Fall 2022 Events


11 am on Zoom: Public lecture: “Destruction and Preservation of Ukrainian Culture Heritage in Time of War” with Professor Ihor Lyman (Department of History and Philosophy, Berdyansk State Pedagogical University) and Professor Oksana Dovgopolova (Department of Philosophy and Methodology of Knowledge, Odessa National University)

This event was co-sponsored by the Center for European Studies (CES) and the Center for Russia, East Europe, and Central Asia (CREECA).

1 pm-5 pm, Memorial Union: Eunuch Workshop: Gender and Power in 10th Century Eastern Roman Court Culture. 

THURSDAY, SEPTEMBER 15: PROFESSOR WAN-CHUAN KAO (English, Washington & Lee University)

9 am, 7191 Helen C. White Hall. Workshop for graduate students and faculty on Professor Kao’s recently published article, “In the Lap of Whiteness.”

4 pm, 7191 Helen C. White Hall. Public lecture : “White Dorsality”

In this talk, Kao examined the imbrication of race and religion in the medieval romance The King of Tars, arguing that racialization and conversion interpellate the white Christian subject through a double inscription of violence on the material surface. But the forward trajectory towards white embodiment, Kao argued, is impossible without a backward turn to white enfleshment: the dorsality of whiteness is the structure of the flesh behind the contours of the body. The drive to fabricate and possess whiteness is what Kao terms the compulsion of habeas album: the production of the white melancholic body as flesh, thing, and property.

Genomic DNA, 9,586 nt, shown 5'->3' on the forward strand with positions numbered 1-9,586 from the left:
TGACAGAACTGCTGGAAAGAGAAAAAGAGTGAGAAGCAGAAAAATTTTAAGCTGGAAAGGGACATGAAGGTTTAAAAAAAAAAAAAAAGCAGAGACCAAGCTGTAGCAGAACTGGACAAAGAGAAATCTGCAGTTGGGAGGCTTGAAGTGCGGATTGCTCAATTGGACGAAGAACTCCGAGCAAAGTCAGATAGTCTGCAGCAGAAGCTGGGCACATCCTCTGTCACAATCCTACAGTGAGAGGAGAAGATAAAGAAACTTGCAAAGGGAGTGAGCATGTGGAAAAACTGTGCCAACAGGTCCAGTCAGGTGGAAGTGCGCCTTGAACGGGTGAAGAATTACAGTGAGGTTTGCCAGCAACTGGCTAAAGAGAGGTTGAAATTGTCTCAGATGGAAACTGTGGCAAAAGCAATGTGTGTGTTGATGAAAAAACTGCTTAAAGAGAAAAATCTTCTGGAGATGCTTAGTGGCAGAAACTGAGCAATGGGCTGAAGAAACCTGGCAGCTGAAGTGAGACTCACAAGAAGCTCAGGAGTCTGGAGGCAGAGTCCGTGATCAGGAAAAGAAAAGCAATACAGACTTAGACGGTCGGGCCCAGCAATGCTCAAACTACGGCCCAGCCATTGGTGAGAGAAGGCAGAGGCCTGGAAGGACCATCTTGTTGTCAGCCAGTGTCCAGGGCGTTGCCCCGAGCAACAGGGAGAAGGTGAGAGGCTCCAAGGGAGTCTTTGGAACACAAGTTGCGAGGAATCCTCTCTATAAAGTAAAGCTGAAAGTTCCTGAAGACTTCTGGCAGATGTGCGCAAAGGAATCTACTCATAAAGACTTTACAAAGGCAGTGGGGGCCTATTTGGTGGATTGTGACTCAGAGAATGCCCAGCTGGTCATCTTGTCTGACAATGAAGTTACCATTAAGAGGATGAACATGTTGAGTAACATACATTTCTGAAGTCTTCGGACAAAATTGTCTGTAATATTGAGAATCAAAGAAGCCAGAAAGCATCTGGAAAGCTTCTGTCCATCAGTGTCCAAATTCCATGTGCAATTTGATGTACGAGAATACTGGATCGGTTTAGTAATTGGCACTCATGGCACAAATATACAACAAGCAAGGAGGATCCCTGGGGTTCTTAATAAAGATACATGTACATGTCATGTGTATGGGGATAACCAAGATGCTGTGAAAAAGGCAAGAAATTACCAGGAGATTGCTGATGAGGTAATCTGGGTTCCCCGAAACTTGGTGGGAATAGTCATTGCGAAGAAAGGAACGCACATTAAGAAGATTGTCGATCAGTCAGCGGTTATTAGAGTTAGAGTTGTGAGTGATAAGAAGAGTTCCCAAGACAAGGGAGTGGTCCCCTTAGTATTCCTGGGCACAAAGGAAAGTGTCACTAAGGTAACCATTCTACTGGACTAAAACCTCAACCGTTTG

These two events were co-sponsored by the Department of English.

FRIDAY, OCTOBER 7: Dr. Randall Todd Pippinger and Dr. Nicole Pulichene, 2022-23 Solmsen and Kingdon Fellows.

4:00 pm, University Club Room 212: Research presentation

Co-sponsored by the Institute for Research in the Humanities. 

FRIDAY, OCTOBER 21: For Undergraduates!
Interested in Medieval Studies spring 2023 undergraduate courses?
A one-hour virtual event to learn more about the exciting offerings in the departments of English, History, Art History, Scandinavian Studies, Italian, and more. Program faculty spoke about their courses and shared a bit about their ongoing research projects.
When: October 21st, 11:00 am
Where: Zoom

Click here to view the event poster.

FRIDAY, OCTOBER 28: Professor Gregory Bryda (Art History, Barnard College)

2:30 pm, Hagen Room (Elvehjem 150): Workshop for graduate students and faculty. The workshop explored the role of folklore studies in the modern writing of Germany’s medieval history—why postwar historians have shied away from it, and why we might want to reconsider its value. 

5 pm, Elvehjem L150: Public lecture: “Painting the Plasticity of the Virgin’s Healing Plants: Grünewald’s Heller Altarpiece in Frankfurt’s Dominican Church”